Regarding the property sector, the Politburo meeting's statement mentioned not only the focus on completing the construction of pre-sold housing properties but also for the first time a top-leadership directive to coordinate national and cross-ministries efforts to resolve the inventory overhang in the housing sector. Equity market investors interpreted this as increasing the probability of local governments being asked to acquire housing inventories from developers through local government financing vehicles (LGFVs) and other government-controlled investment entities, such as recent cases in Zhengzhou and Nanjing. However, it is not clear how this purchase will be financed and implemented without adding to the already stressed financial resources of local governments and how to avoid moral hazards.

As of March 2024, the national inventory cycle for new residential properties in 100 cities is approximately 25 months. Following the April 30th Politburo meeting, the General Office of the Ministry of Natural Resources promptly issued a notice to restrict the supply of land to be used for building new residential properties. The notice requires cities with inventory cycles exceeding 36 months to temporarily suspend the sale of land until the inventory cycle for residential properties is reduced to below 36 months; for cities with inventory cycles between 18 and 36 months, they are allowed to sell the amount of land for replacement of the property inventory successfully sold. The restrictions on land supply may help marginally, but the key issue is that the amount of housing inventory is too large for the weak demand for housing and will take a long time to clear. Along the way, distressed and overextended developers will go bankrupt.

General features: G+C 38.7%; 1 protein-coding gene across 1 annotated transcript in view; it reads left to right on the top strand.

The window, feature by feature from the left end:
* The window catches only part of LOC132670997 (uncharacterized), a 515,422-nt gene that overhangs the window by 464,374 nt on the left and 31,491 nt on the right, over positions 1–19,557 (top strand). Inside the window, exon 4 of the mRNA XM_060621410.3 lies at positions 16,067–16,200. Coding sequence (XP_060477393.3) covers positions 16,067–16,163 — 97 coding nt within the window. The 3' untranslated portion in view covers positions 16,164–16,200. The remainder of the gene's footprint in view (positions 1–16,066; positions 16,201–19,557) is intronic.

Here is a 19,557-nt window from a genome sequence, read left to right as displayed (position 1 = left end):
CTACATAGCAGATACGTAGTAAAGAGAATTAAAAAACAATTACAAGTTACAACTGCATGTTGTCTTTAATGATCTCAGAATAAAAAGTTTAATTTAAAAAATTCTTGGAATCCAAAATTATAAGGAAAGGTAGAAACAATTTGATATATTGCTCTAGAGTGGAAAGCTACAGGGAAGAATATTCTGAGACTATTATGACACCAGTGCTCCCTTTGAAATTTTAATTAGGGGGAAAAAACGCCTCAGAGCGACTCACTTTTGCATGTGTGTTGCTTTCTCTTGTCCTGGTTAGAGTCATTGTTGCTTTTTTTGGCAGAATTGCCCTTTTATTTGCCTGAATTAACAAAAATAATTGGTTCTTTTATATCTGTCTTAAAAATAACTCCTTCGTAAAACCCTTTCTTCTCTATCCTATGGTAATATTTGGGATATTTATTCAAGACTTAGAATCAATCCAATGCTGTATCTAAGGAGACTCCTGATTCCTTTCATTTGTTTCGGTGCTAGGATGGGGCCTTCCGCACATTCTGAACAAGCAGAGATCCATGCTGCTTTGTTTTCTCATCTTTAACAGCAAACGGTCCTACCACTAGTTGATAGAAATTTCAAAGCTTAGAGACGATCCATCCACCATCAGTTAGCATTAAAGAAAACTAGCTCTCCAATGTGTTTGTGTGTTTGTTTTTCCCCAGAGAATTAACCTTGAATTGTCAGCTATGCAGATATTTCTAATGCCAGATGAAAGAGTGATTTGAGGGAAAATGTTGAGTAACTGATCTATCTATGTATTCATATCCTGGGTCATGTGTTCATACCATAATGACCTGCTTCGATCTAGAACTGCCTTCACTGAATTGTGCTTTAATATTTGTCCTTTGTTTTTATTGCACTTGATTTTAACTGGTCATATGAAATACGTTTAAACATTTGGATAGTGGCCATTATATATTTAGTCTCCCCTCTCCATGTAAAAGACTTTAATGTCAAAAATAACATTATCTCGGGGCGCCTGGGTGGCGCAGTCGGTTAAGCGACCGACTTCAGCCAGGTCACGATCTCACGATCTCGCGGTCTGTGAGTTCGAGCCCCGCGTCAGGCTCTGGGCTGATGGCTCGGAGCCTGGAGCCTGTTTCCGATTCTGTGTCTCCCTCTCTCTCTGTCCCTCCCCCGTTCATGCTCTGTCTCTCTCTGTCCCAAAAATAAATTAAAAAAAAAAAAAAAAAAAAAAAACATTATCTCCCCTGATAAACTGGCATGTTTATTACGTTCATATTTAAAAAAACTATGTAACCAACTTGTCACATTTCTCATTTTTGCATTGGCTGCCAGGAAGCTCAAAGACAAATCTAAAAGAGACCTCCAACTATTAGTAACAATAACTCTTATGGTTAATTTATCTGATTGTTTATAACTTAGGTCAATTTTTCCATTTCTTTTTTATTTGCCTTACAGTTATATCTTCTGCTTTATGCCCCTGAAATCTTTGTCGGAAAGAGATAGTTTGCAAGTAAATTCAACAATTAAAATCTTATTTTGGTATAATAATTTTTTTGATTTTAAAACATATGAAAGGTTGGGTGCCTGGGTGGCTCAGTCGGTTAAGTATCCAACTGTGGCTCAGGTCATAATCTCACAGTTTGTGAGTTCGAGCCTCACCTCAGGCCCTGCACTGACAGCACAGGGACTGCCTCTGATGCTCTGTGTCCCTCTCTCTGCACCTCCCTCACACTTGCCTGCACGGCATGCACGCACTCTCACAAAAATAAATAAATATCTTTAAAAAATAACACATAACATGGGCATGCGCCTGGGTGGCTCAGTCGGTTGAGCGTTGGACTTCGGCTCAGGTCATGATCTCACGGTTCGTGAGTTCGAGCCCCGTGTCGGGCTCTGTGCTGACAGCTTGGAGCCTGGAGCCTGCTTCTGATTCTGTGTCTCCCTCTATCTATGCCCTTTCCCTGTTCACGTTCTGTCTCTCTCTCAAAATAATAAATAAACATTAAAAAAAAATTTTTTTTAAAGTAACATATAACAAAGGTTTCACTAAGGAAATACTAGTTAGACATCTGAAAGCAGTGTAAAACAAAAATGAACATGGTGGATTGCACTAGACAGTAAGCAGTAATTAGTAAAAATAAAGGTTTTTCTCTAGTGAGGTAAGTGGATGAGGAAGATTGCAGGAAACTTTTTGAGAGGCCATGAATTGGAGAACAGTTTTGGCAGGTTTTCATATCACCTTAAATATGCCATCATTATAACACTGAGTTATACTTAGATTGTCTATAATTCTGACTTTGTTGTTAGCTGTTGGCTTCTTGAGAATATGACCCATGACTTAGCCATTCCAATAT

Strong Momentum in the Near Term but Medium-term Challenges Remain

Given the underweight of many institutional investors and the fact that outperformance will by itself draw further momentum chasing buying, the momentum in the Hong Kong equity market may have more upside in the near term. As discussed above, the mainland A-share market is likely to rally this week after returning from a long holiday and has the opportunity for the first time to react to the perceived favorable messages from the Politburo meeting held just before the holiday. However, it was one thing to rebound from 8 times PE two weeks ago and another thing to sustain the rally beyond 10 times PE without a pick-up in earnings growth forecasts. It would be even more challenging for the CSI300, which is already trading at 13 times the 2024 earnings estimate. After the initial hype, the incremental support to the housing sector and the potential lack of policy space for more economic reforms and stimulus measures are poised to disappoint investors this summer. The medium-term challenges of structurally lower productivity and trend growth during the transformation of the economic development model and the potential intensification of the trade war between the U.S. and China in the U.S. election year remain elevated.